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Published byBrad Tupper Modified about 1 year ago

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Chapter 9: Impulse, Momentum, and Collisions Up to now we have considered forces which have a constant value (except the spring) throughout the motion and no explicit time duration Now, lets consider a force which has a time duration (usually short) and with a magnitude that may vary with time – examples: a bat hitting a baseball, a car crash, a asteroid or comet striking the Earth, etc. It is difficult to deal with a time-varying force, so we might take the mean value F t t0t0 tftf tt

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Define a new quantity by multiplying the force by the time duration - a vector, points in the same direction as the force - has units of N s Define another quantity, but which gives a measure of the motion (similar to K) - a vector, points in same direction as the velocity - units of kg m/s = N s Linear momentum and K are related

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Example A car of mass 760 kg is traveling east at a speed of 10.0 m/s. The car hits a wall and rebounds (moving west) with a speed of m/s. Determine its momentum and K before and after the impact. Determine the impulse. Solution: Given: m = 750 kg,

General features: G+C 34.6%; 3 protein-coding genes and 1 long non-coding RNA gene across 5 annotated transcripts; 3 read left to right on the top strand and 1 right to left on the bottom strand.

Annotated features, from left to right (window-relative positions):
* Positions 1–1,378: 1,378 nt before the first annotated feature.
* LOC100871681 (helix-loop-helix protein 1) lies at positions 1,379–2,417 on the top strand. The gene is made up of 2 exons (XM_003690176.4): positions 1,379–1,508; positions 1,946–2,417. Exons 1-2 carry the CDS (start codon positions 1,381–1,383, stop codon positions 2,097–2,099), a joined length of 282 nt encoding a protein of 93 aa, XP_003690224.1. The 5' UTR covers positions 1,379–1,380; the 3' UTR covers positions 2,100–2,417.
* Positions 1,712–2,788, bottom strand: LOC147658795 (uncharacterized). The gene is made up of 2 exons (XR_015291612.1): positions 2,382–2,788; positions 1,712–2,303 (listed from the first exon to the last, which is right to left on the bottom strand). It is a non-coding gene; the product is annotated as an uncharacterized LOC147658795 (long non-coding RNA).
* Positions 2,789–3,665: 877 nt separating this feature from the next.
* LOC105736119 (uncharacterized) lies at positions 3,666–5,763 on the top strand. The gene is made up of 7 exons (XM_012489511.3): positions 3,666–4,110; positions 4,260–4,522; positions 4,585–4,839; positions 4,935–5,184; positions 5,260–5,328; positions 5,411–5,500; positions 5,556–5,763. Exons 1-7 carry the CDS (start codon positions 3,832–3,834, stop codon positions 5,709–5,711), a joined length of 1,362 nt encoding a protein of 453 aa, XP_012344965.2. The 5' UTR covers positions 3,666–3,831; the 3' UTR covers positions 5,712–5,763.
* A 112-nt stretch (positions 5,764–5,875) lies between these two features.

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Now, from the definition of acceleration and Newton’s 2 nd Law:

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Impulse-Momentum Theorem The Impulse-Momentum Theorem says that if an impulse (force*time duration) is applied to an object, its momentum changes In this example, the impact of the car with the wall applies an impulse to the car car’s p changes

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Example Problem A kg ball is dropped from rest at a point 1.20 m above the floor. The ball rebounds straight upward to a height of m. What are the magnitude and direction of the impulse of the net force applied to the ball during the collision with the floor? y Solution: Given: m = kg, h 0 =1.20 m, h 3 =0.7 m, h 1 =h 2 =0

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Method: need momentum before and after impact need velocities use conservation of energy Conservation of mechanical energy is satisfied between 0 and 1 and between 2 and 3, but not between 1 and 2

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Collisions Involves two (or more) objects which may have their motion (velocity, momentum) altered by collisions These concepts are applicable to the collisions of atoms, billiard balls, cars, planetary objects, galaxies, etc. Say, we have a collection of interacting particles numbered 1, 2, 3, … We can define the Total Momentum of the system (all the particles) as just the sum of all the individual momenta

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Imagine that these particles interact in some way – collide and scatter As long as there are no net external forces acting on the system (collection of objects), the Total Linear Momentum does not change Which means the Total Linear Momentum is the same before the collision, during the collision, and after the collision Conservation of Linear Momentum

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